Here are Henry Miller’s 11 writing commandments. He’s written these not to advise other writers, but purely for himself to remember:
1. Work on one thing at a time until finished.
2. Start no more new books, add no more new material to “Black Spring.”
3. Don’t be nervous. Work calmly, joyously, recklessly on whatever is in hand.
4. Work according to Program and not according to mood. Stop at the appointed time!
5. When you can’t create you can work.
6. Cement a little every day, rather than add new fertilizers.
7. Keep human! See people, go places, drink if you feel like it.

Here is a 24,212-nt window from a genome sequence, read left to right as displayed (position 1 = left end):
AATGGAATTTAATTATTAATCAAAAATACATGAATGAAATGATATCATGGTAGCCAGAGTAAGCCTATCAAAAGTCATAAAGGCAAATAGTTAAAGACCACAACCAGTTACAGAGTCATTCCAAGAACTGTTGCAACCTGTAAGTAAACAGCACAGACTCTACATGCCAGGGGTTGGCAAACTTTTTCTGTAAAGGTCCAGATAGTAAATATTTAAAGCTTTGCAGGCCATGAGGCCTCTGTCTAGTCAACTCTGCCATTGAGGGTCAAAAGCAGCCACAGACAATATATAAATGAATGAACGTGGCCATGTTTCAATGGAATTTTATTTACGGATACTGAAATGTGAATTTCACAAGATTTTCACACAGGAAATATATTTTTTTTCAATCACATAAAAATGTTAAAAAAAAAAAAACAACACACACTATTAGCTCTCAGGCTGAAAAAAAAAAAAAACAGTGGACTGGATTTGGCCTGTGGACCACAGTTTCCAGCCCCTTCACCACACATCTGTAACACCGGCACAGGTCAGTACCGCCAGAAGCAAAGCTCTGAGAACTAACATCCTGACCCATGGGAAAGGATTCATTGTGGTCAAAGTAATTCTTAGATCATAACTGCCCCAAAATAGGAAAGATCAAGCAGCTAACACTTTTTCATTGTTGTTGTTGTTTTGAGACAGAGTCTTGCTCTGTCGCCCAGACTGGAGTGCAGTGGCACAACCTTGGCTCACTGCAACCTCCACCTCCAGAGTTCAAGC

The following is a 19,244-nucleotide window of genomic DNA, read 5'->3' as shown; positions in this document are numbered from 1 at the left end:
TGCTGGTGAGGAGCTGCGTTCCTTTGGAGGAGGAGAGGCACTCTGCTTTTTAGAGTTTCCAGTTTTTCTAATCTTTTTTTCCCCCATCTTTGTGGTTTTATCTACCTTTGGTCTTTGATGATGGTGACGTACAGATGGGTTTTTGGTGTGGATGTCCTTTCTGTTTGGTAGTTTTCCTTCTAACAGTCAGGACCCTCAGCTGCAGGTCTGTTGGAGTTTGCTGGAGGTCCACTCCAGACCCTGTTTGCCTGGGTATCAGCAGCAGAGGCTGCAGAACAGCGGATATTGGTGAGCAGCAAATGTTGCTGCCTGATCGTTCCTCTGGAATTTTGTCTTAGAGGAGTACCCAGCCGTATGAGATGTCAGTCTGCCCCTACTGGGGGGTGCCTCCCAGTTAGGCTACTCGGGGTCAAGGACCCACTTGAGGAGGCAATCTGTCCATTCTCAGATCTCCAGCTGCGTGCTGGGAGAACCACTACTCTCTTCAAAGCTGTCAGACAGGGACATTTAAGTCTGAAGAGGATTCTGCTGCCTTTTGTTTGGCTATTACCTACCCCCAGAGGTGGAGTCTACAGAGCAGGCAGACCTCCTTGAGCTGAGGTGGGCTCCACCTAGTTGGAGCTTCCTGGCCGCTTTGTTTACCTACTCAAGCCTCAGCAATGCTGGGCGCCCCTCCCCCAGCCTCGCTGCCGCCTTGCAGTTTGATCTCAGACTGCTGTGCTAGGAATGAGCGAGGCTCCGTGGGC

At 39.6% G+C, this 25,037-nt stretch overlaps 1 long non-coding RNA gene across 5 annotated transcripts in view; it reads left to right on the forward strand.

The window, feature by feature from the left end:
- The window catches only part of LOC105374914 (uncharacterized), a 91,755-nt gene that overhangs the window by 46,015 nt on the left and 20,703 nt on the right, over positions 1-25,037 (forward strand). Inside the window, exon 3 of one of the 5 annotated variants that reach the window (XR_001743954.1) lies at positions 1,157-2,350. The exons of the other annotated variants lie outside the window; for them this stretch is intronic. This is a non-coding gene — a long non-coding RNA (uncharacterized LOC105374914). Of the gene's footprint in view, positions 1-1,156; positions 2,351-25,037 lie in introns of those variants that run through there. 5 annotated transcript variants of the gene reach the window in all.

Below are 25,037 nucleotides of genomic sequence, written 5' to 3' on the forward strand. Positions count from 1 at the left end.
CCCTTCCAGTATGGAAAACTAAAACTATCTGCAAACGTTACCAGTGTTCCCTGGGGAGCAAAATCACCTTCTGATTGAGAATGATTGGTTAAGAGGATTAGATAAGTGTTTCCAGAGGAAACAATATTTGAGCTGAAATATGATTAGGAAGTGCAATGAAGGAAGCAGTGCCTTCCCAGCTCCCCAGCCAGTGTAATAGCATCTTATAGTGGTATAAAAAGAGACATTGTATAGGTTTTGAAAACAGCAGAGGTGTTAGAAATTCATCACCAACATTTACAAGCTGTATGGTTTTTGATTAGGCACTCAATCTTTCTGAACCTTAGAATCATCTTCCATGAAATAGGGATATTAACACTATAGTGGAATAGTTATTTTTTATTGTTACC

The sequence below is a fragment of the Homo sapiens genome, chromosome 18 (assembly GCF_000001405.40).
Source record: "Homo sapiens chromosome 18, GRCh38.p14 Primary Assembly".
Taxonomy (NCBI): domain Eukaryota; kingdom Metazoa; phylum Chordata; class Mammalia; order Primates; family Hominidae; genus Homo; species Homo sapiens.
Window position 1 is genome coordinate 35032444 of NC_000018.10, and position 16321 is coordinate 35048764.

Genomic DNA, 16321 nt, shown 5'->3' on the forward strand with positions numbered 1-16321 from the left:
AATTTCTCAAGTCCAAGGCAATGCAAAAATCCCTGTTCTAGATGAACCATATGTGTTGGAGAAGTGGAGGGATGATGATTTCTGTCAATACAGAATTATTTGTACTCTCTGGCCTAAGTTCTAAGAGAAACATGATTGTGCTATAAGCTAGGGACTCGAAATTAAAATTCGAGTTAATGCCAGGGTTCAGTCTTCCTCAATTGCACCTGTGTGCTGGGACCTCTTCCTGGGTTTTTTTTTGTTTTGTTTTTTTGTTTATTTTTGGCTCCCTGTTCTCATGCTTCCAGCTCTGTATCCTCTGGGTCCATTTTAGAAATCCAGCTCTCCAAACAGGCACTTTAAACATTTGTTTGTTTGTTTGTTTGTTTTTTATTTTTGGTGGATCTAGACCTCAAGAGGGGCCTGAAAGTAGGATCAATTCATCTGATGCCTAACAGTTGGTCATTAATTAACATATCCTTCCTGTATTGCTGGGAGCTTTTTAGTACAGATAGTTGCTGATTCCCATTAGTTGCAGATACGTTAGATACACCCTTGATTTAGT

8. Don’t be a draught-horse! Work with pleasure only.
9. Discard the Program when you feel like it — but go back to it the next day. Concentrate. Narrow down. Exclude.
10. Forget the books you want to write. Think only of the book you are writing.
11. Write first and always. Painting, music, friends, cinema, all these come afterwards.
These are from the fantastic book Henry Miller on Writing, which is a wonderfully curated selection of Miller’s thoughts on the craft of writing.